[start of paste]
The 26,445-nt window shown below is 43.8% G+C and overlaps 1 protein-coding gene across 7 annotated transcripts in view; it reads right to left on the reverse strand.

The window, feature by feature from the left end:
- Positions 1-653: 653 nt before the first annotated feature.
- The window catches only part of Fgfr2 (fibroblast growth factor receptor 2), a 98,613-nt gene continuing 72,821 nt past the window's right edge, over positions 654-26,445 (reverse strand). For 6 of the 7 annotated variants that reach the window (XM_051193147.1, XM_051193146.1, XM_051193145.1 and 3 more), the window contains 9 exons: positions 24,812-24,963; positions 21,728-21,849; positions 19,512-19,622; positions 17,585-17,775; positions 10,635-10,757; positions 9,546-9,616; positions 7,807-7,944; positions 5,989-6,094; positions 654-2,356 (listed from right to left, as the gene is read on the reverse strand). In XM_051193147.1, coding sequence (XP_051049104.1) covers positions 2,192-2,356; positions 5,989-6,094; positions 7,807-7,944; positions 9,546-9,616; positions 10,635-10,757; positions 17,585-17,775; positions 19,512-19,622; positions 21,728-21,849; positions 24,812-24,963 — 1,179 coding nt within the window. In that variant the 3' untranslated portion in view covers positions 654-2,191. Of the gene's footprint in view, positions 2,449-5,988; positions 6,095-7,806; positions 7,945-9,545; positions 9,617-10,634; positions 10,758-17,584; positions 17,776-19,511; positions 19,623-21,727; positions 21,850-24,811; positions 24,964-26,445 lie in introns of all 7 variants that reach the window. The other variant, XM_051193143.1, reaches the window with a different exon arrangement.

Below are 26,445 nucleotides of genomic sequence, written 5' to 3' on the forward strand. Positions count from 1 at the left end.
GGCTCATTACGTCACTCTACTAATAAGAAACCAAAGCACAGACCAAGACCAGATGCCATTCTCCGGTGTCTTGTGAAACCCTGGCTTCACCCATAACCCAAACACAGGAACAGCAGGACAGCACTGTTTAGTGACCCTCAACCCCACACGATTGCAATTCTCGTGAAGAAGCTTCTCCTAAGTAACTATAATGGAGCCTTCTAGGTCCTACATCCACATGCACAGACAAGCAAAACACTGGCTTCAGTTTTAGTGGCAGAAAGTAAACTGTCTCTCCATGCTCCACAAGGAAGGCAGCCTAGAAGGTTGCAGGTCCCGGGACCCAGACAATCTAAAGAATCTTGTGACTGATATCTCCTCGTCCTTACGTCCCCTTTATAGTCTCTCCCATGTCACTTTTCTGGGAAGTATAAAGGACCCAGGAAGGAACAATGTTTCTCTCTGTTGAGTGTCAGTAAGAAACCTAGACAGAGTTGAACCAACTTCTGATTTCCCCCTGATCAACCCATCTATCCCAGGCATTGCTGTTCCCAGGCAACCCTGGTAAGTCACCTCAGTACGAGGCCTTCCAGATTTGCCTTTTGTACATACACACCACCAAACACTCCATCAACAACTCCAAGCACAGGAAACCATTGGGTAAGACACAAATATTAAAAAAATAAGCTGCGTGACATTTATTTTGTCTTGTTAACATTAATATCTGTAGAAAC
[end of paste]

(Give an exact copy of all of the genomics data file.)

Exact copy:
The 26,445-nt window shown below is 43.8% G+C and overlaps 1 protein-coding gene across 7 annotated transcripts in view; it reads right to left on the reverse strand.

The window, feature by feature from the left end:
- Positions 1-653: 653 nt before the first annotated feature.
- The window catches only part of Fgfr2 (fibroblast growth factor receptor 2), a 98,613-nt gene continuing 72,821 nt past the window's right edge, over positions 654-26,445 (reverse strand). For 6 of the 7 annotated variants that reach the window (XM_051193147.1, XM_051193146.1, XM_051193145.1 and 3 more), the window contains 9 exons: positions 24,812-24,963; positions 21,728-21,849; positions 19,512-19,622; positions 17,585-17,775; positions 10,635-10,757; positions 9,546-9,616; positions 7,807-7,944; positions 5,989-6,094; positions 654-2,356 (listed from right to left, as the gene is read on the reverse strand). In XM_051193147.1, coding sequence (XP_051049104.1) covers positions 2,192-2,356; positions 5,989-6,094; positions 7,807-7,944; positions 9,546-9,616; positions 10,635-10,757; positions 17,585-17,775; positions 19,512-19,622; positions 21,728-21,849; positions 24,812-24,963 — 1,179 coding nt within the window. In that variant the 3' untranslated portion in view covers positions 654-2,191. Of the gene's footprint in view, positions 2,449-5,988; positions 6,095-7,806; positions 7,945-9,545; positions 9,617-10,634; positions 10,758-17,584; positions 17,776-19,511; positions 19,623-21,727; positions 21,850-24,811; positions 24,964-26,445 lie in introns of all 7 variants that reach the window. The other variant, XM_051193143.1, reaches the window with a different exon arrangement.

Below are 26,445 nucleotides of genomic sequence, written 5' to 3' on the forward strand. Positions count from 1 at the left end.
GGCTCATTACGTCACTCTACTAATAAGAAACCAAAGCACAGACCAAGACCAGATGCCATTCTCCGGTGTCTTGTGAAACCCTGGCTTCACCCATAACCCAAACACAGGAACAGCAGGACAGCACTGTTTAGTGACCCTCAACCCCACACGATTGCAATTCTCGTGAAGAAGCTTCTCCTAAGTAACTATAATGGAGCCTTCTAGGTCCTACATCCACATGCACAGACAAGCAAAACACTGGCTTCAGTTTTAGTGGCAGAAAGTAAACTGTCTCTCCATGCTCCACAAGGAAGGCAGCCTAGAAGGTTGCAGGTCCCGGGACCCAGACAATCTAAAGAATCTTGTGACTGATATCTCCTCGTCCTTACGTCCCCTTTATAGTCTCTCCCATGTCACTTTTCTGGGAAGTATAAAGGACCCAGGAAGGAACAATGTTTCTCTCTGTTGAGTGTCAGTAAGAAACCTAGACAGAGTTGAACCAACTTCTGATTTCCCCCTGATCAACCCATCTATCCCAGGCATTGCTGTTCCCAGGCAACCCTGGTAAGTCACCTCAGTACGAGGCCTTCCAGATTTGCCTTTTGTACATACACACCACCAAACACTCCATCAACAACTCCAAGCACAGGAAACCATTGGGTAAGACACAAATATTAAAAAAATAAGCTGCGTGACATTTATTTTGTCTTGTTAACATTAATATCTGTAGAAAC